For example, “If you go to the company Christmas party and a greeter at the door offers to hook a feedbag of powdered sugar over your ears, you can quickly decide: On a scale of zero to 10, I give this a zero,” Moskowitz Grumdahl explains.

This strategy could allow you to savor the spirit of the holidays without feeling deprived of all your favorite fare — while also minimizing the bloat, lethargy, and blood-sugar crash that might come after eating a plate of highly processed treats. “Sugar cookies at the in-laws might rate a four,” Moskowitz Grumdahl says. “As for my grandma’s Jell-O cake? That gets a nine or 10, no matter the day.”

5) Swap It Out

You may find that some of your favorite food traditions from holidays past simply don’t fit into your current lifestyle — at least, not with certain ingredients. Luckily, we’re living in a golden age of healthy food swaps. Whether that means going gluten-free or choosing a sugar alternative, you could find a way to include your favorite dish in the festivities with a few simple tweaks, like choosing a nut flour instead of all-purpose or sweetening your cookies with maple syrup rather than with white sugar.

“I might occasionally look at an old treat and feel a pang of nostalgia,” Walker admits. “But I’d rather focus on what I can enjoy. I’ve come up with re-creations of nearly every celebratory food that I once missed, so I no longer feel like I’m missing anything.”

6) Stay Hydrated

Good hydration is essential to your health: It aids digestion, helps you stay energized, keeps blood pressure and cholesterol in check, and so much more. If your happy hour is mostly booze and snacks, you could be setting yourself up for a seriously thirsty after-party.

“Having a glass of water after every drink can help lessen the blow to your liver and slow down your total consumption by giving you something else to sip on between eggnogs.”

“Even if you’re drinking in moderation, alcohol causes dehydration,” says Lapine. “Having a glass of water after every drink can help lessen the blow to your liver and slow down your total consumption by giving you something else to sip on between eggnogs.”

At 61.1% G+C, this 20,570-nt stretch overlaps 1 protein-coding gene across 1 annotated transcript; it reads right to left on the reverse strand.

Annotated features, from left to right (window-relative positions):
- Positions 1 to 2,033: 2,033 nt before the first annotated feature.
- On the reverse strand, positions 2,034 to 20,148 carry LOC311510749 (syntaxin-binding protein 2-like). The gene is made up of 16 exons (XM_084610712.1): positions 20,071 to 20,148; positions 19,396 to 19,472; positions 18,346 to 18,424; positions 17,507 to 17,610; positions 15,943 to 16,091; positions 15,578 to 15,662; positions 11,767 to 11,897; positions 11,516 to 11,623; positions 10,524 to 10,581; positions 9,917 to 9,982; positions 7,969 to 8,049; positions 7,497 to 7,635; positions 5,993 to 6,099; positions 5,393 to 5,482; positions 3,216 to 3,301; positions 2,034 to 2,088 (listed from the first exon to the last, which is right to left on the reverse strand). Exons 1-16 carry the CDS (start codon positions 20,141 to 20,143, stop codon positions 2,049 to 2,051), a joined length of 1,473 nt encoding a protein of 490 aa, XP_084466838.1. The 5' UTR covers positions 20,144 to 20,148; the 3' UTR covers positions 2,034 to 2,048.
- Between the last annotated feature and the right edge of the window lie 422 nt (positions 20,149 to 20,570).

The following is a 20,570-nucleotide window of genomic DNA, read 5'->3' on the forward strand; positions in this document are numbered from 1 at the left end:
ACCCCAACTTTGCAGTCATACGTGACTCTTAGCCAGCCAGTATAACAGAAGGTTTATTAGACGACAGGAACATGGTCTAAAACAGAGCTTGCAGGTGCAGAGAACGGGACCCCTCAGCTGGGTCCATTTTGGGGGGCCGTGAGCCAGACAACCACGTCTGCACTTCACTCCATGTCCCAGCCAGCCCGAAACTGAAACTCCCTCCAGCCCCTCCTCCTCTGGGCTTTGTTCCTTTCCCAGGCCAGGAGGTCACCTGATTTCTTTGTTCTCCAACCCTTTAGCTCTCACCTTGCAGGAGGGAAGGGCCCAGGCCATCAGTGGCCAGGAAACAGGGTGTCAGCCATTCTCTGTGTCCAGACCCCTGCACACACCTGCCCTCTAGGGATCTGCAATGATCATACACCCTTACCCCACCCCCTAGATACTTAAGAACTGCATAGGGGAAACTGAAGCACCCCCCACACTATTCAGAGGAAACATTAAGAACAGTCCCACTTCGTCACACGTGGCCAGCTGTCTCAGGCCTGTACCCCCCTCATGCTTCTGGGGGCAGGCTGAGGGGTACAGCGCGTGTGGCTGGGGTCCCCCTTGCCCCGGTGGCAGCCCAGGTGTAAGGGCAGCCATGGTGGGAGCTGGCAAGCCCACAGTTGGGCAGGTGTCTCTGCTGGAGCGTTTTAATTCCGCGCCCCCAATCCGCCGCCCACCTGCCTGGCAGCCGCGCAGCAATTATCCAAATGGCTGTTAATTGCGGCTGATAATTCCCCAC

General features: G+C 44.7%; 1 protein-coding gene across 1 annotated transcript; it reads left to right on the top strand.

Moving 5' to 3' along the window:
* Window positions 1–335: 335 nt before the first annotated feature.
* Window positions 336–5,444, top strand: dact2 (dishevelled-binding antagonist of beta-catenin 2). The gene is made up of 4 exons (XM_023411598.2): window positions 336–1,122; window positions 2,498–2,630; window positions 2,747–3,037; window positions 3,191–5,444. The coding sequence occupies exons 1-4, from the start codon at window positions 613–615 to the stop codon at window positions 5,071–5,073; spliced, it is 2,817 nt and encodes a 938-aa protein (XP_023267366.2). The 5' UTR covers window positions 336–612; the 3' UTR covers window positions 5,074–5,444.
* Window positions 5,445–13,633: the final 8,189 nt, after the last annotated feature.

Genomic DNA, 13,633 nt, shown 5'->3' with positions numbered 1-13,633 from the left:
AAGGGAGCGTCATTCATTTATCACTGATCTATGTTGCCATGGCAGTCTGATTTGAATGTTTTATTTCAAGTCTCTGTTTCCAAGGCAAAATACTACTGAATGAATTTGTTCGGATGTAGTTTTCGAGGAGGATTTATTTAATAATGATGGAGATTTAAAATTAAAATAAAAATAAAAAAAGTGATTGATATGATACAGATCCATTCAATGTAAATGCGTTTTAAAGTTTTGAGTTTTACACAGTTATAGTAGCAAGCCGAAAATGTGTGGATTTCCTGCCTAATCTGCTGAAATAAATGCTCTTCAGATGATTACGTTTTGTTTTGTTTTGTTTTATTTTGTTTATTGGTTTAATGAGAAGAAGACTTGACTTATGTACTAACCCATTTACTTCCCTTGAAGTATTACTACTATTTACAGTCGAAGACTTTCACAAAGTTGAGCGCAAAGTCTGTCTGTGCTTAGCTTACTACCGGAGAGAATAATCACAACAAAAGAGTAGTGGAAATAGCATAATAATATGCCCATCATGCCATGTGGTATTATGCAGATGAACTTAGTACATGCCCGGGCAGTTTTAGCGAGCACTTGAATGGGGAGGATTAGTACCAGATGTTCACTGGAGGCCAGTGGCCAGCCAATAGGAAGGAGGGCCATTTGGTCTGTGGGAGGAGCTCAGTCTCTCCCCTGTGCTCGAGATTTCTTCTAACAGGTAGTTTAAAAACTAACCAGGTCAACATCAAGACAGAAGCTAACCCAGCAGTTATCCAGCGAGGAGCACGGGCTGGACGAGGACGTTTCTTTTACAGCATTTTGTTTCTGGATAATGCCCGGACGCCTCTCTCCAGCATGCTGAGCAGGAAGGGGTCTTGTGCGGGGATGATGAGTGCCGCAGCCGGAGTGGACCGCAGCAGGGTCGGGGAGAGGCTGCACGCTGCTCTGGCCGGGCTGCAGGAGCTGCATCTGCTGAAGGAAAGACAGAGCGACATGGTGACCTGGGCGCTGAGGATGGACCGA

On top of using this strategy at gatherings, Lapine suggests keeping a reusable water bottle within eyesight the next day to encourage you to stay hydrated after the party’s over. “This will give you a visual reminder to drink water during the day, which can help ease a hangover headache or prevent one in the first place,” she explains.

7) Ditch the Guilt

Whatever food choices you make during the holidays, try to enjoy them without the side of shame or regret. Beating yourself up about occasional indulgences is bound to make any potential ill effects much worse. “Yes, the sugar is going to be bad for me,” says wellness educator Kenton Whitman, cofounder of ReWild University. “But having a stress response layered on top of that sugar is going to make it doubly so.” (See “The Metabolic Power of Thought” for more.)

This is partly because of your autonomic nervous system, according to Marc David, founder of the Institute for the Psychology of Eating and author of The Slow Down Diet. “The same part of our brain that turns on stress turns off digestion,” David explains. Likewise, he notes, “the part of the brain that turns on the relaxation response turns on full, healthy digestive power.”

So once you’ve made your food choice, also choose to savor it. That mindset will support your digestion and your enjoyment of a healthy, satisfying, and, yes, indulgent holiday season.

Experience Life magazine
Experience Life Staff